Prime minister John Key says the labour department’s trust in Pike River Coal was misplaced.
The government is adopting or largely adopting all of the Royal Commission’s recommendations released today.
Mr Key says the idea of establishing a crown agency solely focused on health and safety needs further investigation. A ministerial task force led by Steven Joyce will look into what is best for the government.
“We accept there were systemic failures in the regulatory regime across successive governments.”
He has admitted the labour department probably relied far too heavily on Pike River to carry out its own mine safety inspections.
“The Royal Commission has said the company and to a degree the department of labour could have potentially prevented these men losing their lives. That is a very serious issue ... it’s possible that if they’d done their job better, if they’d issued a prohibition notice, those men would still be alive.”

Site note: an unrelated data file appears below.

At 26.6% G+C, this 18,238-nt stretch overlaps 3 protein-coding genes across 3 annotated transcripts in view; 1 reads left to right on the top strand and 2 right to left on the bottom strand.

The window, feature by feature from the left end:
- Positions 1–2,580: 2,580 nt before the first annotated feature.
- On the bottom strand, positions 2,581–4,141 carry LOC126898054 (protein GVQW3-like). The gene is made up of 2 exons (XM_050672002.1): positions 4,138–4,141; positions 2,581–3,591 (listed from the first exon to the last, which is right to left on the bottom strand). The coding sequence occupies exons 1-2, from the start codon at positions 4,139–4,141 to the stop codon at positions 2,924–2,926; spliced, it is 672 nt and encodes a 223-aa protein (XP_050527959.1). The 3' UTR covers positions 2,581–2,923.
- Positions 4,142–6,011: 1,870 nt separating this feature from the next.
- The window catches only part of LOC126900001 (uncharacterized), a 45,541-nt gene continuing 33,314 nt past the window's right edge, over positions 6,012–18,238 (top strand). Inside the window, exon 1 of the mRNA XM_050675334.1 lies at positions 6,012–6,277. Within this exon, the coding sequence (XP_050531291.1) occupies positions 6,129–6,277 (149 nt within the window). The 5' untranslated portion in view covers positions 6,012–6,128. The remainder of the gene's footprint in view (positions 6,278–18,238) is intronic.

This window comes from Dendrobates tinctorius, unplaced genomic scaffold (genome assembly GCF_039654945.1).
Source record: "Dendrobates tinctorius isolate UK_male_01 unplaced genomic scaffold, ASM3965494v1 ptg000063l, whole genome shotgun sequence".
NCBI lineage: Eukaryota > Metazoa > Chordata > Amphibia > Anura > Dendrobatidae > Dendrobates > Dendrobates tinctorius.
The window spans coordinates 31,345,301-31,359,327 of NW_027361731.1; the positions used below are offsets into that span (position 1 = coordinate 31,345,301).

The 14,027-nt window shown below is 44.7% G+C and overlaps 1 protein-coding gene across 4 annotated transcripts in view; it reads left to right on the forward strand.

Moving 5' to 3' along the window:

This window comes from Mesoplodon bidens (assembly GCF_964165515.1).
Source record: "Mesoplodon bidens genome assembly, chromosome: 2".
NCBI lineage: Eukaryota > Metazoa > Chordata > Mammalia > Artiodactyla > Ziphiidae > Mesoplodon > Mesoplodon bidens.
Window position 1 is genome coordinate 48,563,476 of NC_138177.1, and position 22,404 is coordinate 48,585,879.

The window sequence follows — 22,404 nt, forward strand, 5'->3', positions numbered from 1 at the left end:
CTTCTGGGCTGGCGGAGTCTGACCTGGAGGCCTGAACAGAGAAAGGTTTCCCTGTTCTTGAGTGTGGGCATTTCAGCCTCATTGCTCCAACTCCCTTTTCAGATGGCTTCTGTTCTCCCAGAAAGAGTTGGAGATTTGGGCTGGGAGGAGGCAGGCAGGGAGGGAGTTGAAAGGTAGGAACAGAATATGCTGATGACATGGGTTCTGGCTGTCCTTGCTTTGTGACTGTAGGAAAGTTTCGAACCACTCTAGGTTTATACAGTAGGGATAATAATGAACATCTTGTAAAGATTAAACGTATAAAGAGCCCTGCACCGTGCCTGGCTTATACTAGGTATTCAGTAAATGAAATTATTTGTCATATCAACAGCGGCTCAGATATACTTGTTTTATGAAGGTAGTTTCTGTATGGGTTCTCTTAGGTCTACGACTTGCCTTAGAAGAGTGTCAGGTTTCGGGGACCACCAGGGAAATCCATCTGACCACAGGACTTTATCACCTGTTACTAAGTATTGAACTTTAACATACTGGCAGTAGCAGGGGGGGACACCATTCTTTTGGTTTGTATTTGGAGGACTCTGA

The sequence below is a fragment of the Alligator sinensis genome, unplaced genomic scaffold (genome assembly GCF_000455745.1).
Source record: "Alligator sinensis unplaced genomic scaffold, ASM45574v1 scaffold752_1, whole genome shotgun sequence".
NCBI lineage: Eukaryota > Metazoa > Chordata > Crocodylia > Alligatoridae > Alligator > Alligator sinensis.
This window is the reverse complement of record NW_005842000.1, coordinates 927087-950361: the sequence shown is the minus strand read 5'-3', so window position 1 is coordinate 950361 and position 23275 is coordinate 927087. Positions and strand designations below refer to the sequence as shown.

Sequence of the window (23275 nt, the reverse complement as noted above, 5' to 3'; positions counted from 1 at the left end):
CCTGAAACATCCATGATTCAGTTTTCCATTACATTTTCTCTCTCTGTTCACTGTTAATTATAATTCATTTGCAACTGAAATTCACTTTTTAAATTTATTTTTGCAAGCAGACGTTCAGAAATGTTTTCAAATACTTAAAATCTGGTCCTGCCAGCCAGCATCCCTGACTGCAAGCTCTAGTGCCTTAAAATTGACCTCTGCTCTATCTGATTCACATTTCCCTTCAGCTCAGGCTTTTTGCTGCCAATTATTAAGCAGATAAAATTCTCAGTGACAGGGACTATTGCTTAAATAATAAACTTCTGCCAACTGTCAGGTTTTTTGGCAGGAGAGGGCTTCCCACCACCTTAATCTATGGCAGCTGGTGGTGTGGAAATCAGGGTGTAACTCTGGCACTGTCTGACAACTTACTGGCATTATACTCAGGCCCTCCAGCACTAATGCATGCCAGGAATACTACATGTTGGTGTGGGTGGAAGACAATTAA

Mr Key says it comes down to the department’s failure over time to keep itself updated on the best of international practice.
“Inspectors treated Pike River Coal under a high trust model. In fact, that trust was misplaced. While they found problems and errors in quarterly inspections, they didn’t raise them fast enough or close it down.
"So I think it now will change the way we do things, to a far more prescriptive regime.”
Mr Key says the government will also be looking to substantially improve workplace safety across the board as many of the Royal Commission’s recommendations are not mine-safety specific.
Commission chairman and High Court Justice Graham Panckhurst says New Zealand has a poor overall health and safety record compared with other advanced countries.
“In relation to underground coal mining, New Zealand has had a tragedy every generation or so… This time lessons must be remembered.”
Mr Key says “New Zealand has to stop having these tragedies every generation – we have to learn and change the way we do things”.